The Secretary's determination that Monk, Robert G. Turner, and Orrin L. Turner were not eligible for benefits is supported by substantial evidence.


Orrin L. Turner was initially found eligible for benefits by the EDD on May 2, 1979. On November 5, 1981, the EDD found that Orrin L. Turner was not entitled to prospective benefits because he was engaged in managerial functions or functions directly auxiliary to management. The administrative law judge and the Secretary reached the same conclusion.


Orrin L. Turner was employed as a maintenance foreman by the Arcata Redwood Company (Arcata) until December 1, 1977. The evidence considered by the EDD in ordering a redetermination and denying further benefits included a letter from Arcata that stated that Orrin L. Turner's work consisted of managerial and supervisorial duties. Occasionally, however, Orrin L. Turner would help his subordinates when an extra hand was needed. No evidence was presented that he performed a substantial amount of work that was covered by the employee benefits provisions of the Redwood Act. His duties as maintenance foreman were to keep the Arcata facility and the lumber trucks running. He received $1,625 a month. He supervised 15 employees. He had the authority to fire employees. He also interviewed prospective employees and made recommendations concerning the hiring of employees. His duties also included the purchase of small items necessary for maintenance work and the responsibility to recommend the purchase of new equipment.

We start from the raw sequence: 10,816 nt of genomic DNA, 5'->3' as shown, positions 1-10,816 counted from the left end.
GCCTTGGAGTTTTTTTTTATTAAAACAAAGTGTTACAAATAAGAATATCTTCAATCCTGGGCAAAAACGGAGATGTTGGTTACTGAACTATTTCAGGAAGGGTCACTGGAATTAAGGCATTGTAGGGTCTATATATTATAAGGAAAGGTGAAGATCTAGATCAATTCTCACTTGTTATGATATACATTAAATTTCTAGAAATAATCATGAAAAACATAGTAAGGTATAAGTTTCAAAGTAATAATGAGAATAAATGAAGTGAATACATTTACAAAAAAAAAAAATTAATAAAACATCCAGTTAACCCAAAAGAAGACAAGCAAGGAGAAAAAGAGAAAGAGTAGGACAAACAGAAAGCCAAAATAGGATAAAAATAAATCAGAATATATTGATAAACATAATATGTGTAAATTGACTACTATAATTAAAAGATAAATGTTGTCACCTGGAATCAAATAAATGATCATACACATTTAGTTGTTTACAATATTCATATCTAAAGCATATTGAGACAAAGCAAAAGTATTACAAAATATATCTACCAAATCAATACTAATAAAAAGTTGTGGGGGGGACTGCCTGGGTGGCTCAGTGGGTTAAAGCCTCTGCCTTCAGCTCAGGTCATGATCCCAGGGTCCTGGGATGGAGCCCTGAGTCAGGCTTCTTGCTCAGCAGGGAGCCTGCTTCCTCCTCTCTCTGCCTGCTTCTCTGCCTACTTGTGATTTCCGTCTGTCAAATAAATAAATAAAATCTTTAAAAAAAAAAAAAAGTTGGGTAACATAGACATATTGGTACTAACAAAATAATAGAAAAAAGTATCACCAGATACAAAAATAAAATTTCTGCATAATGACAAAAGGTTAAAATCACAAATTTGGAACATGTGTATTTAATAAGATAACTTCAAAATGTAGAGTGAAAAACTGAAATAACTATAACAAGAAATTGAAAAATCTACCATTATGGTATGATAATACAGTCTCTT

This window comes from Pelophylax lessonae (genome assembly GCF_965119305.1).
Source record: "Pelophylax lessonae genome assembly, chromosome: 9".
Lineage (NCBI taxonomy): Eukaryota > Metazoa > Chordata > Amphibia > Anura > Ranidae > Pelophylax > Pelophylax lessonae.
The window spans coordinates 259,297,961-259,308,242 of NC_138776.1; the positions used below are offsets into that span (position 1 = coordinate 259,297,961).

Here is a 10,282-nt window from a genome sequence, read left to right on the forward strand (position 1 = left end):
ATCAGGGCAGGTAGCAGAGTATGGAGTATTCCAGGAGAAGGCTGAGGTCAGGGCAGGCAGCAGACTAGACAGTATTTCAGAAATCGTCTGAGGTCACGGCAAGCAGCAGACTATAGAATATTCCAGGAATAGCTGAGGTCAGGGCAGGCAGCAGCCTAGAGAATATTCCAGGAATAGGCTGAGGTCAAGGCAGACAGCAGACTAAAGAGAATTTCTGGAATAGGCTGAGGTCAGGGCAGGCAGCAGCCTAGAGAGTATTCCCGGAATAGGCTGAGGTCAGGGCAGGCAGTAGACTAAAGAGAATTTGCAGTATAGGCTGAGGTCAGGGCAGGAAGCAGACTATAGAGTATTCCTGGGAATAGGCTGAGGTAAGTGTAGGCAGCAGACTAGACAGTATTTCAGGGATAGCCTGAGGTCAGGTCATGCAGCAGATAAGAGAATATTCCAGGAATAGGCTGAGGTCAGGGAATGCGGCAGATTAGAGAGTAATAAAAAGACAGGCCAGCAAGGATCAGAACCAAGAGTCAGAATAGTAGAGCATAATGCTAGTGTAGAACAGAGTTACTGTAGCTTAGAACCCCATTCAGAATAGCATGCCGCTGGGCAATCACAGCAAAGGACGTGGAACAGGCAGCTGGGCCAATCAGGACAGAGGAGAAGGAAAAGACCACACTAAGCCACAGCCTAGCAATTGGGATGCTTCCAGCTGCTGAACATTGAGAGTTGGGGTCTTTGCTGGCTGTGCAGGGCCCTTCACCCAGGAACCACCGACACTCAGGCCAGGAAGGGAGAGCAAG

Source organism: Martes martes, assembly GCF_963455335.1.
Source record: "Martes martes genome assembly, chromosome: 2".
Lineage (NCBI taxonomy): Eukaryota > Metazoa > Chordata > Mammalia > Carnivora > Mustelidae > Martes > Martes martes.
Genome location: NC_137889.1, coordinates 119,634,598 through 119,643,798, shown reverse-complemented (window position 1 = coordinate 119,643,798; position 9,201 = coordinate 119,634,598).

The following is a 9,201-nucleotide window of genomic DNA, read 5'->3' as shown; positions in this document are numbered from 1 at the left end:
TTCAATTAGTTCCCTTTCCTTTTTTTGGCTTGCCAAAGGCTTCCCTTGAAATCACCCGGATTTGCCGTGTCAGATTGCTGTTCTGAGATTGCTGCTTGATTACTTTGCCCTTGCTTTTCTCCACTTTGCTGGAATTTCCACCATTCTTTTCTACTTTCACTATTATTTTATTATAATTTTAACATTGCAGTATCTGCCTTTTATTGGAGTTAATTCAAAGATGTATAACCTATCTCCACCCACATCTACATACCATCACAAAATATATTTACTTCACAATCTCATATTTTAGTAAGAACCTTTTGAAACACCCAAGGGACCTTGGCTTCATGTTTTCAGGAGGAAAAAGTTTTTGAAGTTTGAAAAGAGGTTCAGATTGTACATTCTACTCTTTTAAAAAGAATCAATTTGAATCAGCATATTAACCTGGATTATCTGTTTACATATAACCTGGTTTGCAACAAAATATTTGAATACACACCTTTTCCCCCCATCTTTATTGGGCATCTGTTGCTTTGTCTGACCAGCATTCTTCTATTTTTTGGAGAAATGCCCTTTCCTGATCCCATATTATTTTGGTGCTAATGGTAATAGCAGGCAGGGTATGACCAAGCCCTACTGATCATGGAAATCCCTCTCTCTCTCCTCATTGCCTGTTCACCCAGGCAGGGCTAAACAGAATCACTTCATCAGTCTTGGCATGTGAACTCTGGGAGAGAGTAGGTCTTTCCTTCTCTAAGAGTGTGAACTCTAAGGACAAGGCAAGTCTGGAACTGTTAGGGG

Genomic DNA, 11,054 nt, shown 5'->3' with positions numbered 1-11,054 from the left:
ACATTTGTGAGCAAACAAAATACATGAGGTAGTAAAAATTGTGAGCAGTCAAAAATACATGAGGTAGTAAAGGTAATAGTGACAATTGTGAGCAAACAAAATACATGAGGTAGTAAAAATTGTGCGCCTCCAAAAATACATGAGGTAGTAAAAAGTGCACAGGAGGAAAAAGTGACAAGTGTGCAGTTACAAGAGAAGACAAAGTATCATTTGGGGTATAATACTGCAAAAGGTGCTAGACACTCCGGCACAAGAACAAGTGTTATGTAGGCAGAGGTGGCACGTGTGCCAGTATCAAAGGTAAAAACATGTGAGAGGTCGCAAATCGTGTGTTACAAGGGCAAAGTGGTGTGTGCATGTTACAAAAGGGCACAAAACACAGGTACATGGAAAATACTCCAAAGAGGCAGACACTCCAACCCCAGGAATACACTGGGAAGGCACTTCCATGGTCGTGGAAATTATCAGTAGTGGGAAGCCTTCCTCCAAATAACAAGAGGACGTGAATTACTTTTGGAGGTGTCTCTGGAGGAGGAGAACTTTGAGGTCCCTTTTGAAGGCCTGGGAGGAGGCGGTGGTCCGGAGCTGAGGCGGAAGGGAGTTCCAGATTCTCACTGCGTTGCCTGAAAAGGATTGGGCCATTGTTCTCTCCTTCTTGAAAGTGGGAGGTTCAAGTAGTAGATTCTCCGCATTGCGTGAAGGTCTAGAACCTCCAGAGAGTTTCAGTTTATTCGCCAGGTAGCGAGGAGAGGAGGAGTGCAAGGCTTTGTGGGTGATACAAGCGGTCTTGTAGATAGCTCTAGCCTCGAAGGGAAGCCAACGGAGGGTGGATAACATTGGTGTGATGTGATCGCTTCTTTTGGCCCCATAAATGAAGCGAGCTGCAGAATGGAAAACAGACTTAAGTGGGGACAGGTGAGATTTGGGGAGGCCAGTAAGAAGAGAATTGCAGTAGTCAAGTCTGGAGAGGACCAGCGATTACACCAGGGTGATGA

Orrin L. Turner quit his position as maintenance foreman on December 1, 1977. He took a seven month leave of absence. He returned to work as a truck driver on June 23, 1978.


The term "executive" is defined in Section 541.1 of the FLSA regulations. 29 C.F.R. Sec. 541.1. This regulation contains a short and long test for assessing executive status. Hodgson v. Cactus Craft of Arizona, 481 F.2d 464, 466 (9th Cir.1973). Under the short test set forth in 29 C.F.R. Sec. 541.1, a person is not entitled to benefits under the Redwood Act if (1) he receives more than $250 a week, (2) his primary duty consists of management, and (3) his duties require him to supervise two or more employees. Patterson v. Donovan, 707 F.2d 1011, 1012 (9th Cir.1983). In Wainscoat v. Reynolds Electrical & Engineering Co., Inc., 471 F.2d 1157 (9th Cir.1973), a matter decided prior to the enactment of the Redwood Act, we upheld the application of the short test by the district court to a claim by drilling superintendents that they were employees entitled to overtime pay under section 207(a)(1) of the Fair Labor Standards Act. Id. at 1163. Under the short test, Orrin L. Turner was ineligible for benefits because his primary duties were executive. His primary duty consisted of the management of one of Arcata's departments. He supervised more than two employees. His pay exceeded $250 a week.